by Katherine Kizer
Posted October 22, 2010
My monster is manic-depression. She emerges every three months or so and possesses me when I least expect it. I wake up one morning, or stay up all night, and I must do, do, do. During this doing, I am fast, talented, pretty, determined, unstoppable, concise and reckless. I start seven projects at 3 am and do not complete one of them. I buy five new shirts and hide the receipt. I go for a walk and forget how many times I’ve gone around the block. I go to the mall and am unable to find my car when I emerge loaded down with packages. Three days later, I find all the stuff I’ve hidden and try franticly to recall the past few days.
When I am just myself, it seems worse. I fear everything. My shaky self-esteem stops and starts, and I wonder each day before I get out of bed if I will be able to just have a nice, quiet day. I think that my monster has made any chance of a normal life impossible, and I question if those I love still love me. I wonder if I can ever love myself, monster and all, even though my monster, when she appears, is narcissistic and I seem to love only myself. Even my confusion is a form of self-love.
I spend too much time worrying about how I feel, and my monster makes sure I do this often. If she would just let me play the game of life and not look up so often. Instead I stop playing and dissect the game in order to figure out how I’m playing and compare myself to others. I know that it’s a natural thing to compare ourselves with others, but my monster makes sure that the one behind is me.
I can feel my monster coming. Her horns poke my organs as she rises up within me like a gathering storm. When I first feel her, I will do anything, or take anything to stop her. This desperation only makes her strong. She senses my fear as surely as I sense her arrival. Once my monster is fully alive inside me, all fear and self-loathing disappear, and she begins to tell me things. She tells me I don’t need sleep, just coffee. After the coffee, when my hands rattle, she asks me what I want and does not wait for me to answer. She decides what I need, and it’s usually is not something I would normally do.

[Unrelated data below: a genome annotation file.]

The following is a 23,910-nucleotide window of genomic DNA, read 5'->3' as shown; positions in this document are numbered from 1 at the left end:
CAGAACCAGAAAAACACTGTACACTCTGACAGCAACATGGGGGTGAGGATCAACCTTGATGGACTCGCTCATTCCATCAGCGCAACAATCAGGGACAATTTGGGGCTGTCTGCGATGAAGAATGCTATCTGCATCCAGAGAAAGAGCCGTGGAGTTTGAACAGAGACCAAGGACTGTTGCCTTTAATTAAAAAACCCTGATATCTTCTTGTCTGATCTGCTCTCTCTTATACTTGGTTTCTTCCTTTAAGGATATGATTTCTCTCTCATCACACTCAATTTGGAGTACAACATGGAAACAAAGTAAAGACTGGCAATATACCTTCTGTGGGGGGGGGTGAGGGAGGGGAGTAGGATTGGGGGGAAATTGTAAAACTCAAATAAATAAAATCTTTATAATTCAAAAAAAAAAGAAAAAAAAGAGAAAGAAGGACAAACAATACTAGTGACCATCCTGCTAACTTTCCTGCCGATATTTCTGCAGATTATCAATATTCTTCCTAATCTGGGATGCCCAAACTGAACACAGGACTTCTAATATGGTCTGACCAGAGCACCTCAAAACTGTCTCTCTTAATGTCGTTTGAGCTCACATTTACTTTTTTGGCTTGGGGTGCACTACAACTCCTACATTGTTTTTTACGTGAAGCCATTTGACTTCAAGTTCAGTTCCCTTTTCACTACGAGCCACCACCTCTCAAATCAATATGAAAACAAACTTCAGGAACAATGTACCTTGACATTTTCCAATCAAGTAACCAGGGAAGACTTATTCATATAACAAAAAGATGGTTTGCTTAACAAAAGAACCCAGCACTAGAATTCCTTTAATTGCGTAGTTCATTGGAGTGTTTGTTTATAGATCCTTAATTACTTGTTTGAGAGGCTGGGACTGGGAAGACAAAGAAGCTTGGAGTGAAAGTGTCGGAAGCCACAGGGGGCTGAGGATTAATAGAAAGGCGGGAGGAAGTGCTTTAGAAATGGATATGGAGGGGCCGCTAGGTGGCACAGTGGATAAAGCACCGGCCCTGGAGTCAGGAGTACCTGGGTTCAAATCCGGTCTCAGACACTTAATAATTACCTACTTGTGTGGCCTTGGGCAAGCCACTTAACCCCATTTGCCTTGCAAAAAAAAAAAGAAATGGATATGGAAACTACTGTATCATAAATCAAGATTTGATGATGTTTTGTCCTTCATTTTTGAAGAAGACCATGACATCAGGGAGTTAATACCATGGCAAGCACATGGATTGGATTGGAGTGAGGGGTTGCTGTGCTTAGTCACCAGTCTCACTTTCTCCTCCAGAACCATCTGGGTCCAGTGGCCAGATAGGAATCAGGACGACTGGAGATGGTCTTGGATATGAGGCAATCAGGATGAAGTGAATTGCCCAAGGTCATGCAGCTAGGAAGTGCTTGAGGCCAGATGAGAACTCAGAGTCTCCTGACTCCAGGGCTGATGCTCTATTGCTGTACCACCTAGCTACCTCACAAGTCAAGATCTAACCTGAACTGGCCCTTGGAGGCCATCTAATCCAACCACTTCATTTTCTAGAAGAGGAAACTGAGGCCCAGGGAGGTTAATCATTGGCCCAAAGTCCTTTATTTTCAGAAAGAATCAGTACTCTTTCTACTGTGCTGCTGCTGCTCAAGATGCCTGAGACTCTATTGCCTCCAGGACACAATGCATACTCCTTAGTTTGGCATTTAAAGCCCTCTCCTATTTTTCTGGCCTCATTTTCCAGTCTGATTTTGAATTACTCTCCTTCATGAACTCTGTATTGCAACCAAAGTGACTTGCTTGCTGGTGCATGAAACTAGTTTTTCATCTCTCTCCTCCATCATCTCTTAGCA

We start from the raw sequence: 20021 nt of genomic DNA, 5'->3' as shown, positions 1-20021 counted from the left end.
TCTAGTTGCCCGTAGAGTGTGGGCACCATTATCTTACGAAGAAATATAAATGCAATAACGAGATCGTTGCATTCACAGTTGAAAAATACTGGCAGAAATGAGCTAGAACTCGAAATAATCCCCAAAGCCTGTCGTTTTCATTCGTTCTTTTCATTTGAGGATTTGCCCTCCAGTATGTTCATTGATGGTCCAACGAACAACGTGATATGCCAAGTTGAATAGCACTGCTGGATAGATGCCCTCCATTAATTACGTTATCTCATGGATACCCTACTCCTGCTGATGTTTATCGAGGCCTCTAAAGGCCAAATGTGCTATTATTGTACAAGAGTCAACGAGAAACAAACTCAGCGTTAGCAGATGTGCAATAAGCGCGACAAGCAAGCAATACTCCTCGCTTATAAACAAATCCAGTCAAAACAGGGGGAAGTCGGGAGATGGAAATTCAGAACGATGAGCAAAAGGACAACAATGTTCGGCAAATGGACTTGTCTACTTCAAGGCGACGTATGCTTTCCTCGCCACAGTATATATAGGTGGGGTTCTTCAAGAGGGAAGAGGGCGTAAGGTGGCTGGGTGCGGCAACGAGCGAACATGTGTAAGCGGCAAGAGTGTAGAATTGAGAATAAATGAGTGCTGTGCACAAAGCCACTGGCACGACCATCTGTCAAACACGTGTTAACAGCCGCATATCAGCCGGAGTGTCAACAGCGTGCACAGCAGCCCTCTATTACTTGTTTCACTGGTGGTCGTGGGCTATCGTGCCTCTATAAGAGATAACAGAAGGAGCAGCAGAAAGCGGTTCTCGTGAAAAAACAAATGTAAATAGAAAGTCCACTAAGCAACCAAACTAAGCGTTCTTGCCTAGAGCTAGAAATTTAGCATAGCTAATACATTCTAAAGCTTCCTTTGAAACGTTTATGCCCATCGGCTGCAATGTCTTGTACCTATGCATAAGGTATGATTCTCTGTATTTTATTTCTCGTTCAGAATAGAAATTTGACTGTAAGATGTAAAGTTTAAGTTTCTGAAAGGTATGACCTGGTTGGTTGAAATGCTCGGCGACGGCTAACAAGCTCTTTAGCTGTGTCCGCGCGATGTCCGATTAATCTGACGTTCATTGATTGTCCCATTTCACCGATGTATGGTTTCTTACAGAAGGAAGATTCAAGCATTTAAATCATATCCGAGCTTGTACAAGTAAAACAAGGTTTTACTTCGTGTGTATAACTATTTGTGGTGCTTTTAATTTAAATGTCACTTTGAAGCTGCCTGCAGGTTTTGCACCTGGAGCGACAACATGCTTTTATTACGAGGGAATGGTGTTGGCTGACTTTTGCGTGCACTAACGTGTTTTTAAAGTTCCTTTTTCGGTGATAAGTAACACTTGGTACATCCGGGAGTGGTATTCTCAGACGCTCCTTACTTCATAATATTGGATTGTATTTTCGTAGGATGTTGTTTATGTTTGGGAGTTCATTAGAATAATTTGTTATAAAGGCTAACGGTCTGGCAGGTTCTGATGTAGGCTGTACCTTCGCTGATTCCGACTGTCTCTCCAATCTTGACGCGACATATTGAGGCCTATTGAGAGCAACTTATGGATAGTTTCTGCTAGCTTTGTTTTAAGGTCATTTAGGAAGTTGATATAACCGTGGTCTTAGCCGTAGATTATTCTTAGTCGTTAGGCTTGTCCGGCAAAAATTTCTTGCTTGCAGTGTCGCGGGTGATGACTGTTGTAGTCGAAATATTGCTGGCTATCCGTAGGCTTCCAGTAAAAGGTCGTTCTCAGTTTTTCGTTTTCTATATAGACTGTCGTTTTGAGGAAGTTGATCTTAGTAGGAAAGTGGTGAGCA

My husband knows my monster well, and he hates her. When she has possessed me, the look on his face is somewhere between exhaustion and hatred. She picks fights with him for no reason. She ruins what were supposed to be nice evenings out. He cannot trust her with our daughter and must cancel his plans to accommodate her. I remember a look from him not long ago just after my monster left that seemed to say, “I cannot do this anymore.” He held my gaze for thirty seconds or more, and I was afraid to look away, afraid if I did, he would not be there when I turned back towards him.
My monster and I have a lot to say. She is half controlled, and I can revisit each episode and tell the truth about what it’s like to live with her. She is a part of who I am, her voice is intertwined with my own; I have accepted that much. Perhaps I can help others to accept their monsters too. Wrapped as a gift with a bow on top, I can give away those parts of myself I try to hide from everyone, then they will dissipate, and I will be lighter. I am old enough now not to care what people think of me – accept or reject, there is no shame in mental illness. We represent a facet of humanity that overcomes obstacles that are unseen and formidable.